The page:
Red Bull chief technical officer Adrian Newey has warned the 2014 regulations will force designers into creating unattractive cars.
As was the case last year, when most teams built cars with stepped noses due to a rules change, there are concerns the lowering of noses next year will lead to some strange-looking cars.
“The low nose that we have next year is… I think there could be some fairly awkward-looking aesthetics arriving,” said Adrian Newey during a press conference at the Circuit of the Americas. It’s something, in my view, that should be given a bit more consideration when the regulations are drawn up.”
Newey said rules changes had been eroding the aesthetic appeal of F1 cars for 15 years. “I must admit I think the regulations have caused some ugly areas,” he said. “In terms of the stepped nose, I think aren’t as attractive as they used to be.”
“But probably, in truth, the narrow-track cars I don’t think have ever looked quite as attractive as they’ve always looked a bit out of proportion compared to previous pre-’98 cars.” The maximum width of F1 cars was reduced from 2000mm to 1800mm in 1998.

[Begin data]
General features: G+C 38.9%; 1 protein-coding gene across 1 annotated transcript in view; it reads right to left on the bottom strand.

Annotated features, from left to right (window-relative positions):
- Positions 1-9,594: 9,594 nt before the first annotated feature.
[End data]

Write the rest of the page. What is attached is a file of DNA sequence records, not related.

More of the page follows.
F1 designers would not sacrifice performance for style, Newey pointed out. “[Aesthetics] are important but they are kind of dictated by the rules in as much. Technically, obviously our job is to make the car as quick as possible rather than win any styling awards. So we are at the mercy of the regulations in that regard.”
However Ferrari technical director James Allison said awkward parts of a car’s design become less offensive with time.
“I think if you look back over the years there are some prettier years than other years,” said Allison.
“When 2009 came along I didn’t like the look of those cars at all but I’m wholly used to it now and I think they look pretty sexy. I think the stepped nose, again I didn’t like that to start with but I’m OK with it now.
“I think as technical team we really have a duty to try and make the thing quick rather than make it beautiful. Hopefully the beauty is got for free along the way.”
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